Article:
Maine's shrimp industry hit hard

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March 14, 2013, 8:29 pm
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(NECN: Marnie MacLean) - If you're a fan of the small, sweet shrimp that are caught off the coast of New England each winter, there's bad news.

Fishermen are having a hard time finding shrimp and the catch has been so poor many are hanging up their nets a full month before the
season ends.

Scientists had warned that warmer water temperatures would likely impact the population and their predictions appear to be correct. The catch limit this season is 1.4 million pounds, a huge reduction from last year, but fishermen are having a hard time even reaching that number.   

One long time fisherman in Port Clyde, Maine says the warmer water likely plays a part, but he also says fishermen bear some responsibility for big catches a few years ago that took a lot of shrimp, and their eggs, out of the ocean.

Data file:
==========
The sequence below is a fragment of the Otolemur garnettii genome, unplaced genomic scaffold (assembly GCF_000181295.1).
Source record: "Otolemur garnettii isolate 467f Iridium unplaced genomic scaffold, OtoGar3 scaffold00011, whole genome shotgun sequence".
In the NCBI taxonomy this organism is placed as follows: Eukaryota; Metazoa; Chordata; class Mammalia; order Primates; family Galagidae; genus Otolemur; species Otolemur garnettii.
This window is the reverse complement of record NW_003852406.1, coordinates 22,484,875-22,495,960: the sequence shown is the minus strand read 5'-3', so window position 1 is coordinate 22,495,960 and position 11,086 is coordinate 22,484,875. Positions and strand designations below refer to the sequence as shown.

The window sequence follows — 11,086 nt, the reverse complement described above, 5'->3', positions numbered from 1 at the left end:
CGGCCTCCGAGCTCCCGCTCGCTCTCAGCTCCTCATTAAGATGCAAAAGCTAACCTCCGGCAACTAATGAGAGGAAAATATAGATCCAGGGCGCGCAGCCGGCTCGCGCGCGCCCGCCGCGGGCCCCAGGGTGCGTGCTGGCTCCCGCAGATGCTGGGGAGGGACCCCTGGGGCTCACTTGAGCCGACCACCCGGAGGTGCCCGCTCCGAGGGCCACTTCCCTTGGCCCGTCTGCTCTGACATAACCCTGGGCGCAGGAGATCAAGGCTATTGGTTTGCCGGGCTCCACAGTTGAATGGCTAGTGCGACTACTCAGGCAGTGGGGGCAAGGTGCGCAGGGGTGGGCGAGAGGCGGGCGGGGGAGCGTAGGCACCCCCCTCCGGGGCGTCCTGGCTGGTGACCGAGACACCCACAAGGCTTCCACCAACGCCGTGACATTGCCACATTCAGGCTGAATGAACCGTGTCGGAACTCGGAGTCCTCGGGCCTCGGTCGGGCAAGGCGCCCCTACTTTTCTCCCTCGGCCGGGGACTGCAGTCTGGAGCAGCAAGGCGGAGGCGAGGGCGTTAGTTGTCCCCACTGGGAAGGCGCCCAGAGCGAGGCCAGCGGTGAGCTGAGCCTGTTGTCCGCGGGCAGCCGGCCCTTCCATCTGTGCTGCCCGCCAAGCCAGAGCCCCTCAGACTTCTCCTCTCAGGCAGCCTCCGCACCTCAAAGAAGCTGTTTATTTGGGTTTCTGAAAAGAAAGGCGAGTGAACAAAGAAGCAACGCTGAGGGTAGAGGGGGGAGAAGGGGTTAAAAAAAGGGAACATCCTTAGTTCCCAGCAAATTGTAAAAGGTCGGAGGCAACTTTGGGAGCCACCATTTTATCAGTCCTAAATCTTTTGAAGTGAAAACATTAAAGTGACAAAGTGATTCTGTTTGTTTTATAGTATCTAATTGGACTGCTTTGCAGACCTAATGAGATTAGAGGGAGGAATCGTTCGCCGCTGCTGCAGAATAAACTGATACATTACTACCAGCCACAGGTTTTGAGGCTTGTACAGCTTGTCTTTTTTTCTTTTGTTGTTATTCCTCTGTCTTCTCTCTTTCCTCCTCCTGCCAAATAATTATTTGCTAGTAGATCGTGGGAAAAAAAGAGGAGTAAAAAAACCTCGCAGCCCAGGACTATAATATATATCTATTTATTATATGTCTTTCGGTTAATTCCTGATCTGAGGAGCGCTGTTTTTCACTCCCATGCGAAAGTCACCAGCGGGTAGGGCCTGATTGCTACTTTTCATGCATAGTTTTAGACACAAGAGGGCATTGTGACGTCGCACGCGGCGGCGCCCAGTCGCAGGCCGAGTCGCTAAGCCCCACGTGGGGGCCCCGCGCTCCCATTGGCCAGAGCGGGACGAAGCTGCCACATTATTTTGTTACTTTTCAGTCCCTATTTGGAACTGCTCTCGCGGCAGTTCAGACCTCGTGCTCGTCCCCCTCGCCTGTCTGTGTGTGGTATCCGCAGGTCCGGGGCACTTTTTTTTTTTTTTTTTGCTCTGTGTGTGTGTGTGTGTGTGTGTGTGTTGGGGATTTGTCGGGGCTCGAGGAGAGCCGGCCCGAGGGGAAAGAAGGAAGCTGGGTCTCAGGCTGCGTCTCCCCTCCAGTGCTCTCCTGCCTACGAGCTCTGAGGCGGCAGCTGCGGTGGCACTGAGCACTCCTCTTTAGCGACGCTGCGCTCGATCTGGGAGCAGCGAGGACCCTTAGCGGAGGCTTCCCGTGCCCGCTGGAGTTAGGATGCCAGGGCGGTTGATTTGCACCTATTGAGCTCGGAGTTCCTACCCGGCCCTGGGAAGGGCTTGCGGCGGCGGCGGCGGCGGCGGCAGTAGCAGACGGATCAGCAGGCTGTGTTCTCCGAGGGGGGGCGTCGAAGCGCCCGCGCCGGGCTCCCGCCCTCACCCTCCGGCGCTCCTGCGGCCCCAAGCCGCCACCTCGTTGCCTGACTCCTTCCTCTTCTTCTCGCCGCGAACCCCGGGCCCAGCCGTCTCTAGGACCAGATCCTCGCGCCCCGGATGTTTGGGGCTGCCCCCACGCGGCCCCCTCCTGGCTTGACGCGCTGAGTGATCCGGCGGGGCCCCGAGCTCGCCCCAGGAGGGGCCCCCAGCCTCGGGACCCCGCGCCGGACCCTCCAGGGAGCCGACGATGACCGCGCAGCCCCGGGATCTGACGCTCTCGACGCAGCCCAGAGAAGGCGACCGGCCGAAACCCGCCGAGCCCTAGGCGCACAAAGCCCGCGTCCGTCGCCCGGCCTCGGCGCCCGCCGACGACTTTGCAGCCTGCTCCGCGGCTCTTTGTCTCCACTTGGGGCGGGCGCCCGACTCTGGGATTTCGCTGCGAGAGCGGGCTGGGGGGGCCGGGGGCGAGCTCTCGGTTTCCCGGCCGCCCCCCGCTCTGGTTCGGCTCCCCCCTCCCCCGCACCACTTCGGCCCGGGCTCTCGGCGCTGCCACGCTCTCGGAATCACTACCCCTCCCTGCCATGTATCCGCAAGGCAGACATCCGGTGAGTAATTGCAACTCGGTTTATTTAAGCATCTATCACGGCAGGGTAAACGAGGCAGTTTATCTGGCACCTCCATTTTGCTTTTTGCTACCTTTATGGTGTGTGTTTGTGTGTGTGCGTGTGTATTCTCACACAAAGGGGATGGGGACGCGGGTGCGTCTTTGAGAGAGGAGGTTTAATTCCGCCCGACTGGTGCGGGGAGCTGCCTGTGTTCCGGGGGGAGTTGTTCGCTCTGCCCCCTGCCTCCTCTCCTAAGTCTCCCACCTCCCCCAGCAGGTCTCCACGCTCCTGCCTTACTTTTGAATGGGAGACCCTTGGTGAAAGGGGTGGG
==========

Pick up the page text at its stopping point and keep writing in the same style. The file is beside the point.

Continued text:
"If we left those trillion eggs back in the fishery, we would have had a fishery this year," Randy Cushman says.

The low catch has a ripple effect in town. Last year, Port Clyde Fresh Catch had nine employees processing shrimp. This year, there's just two and they are picking crab. The only shrimp they have right now is in the freezer.

The low inventory has also increased prices for consumers. A pound of shrimp is over $11, a big increase from last year.

Tags: maine, Marnie MacLean, climate change, science, Port Clyde, shrimp industry
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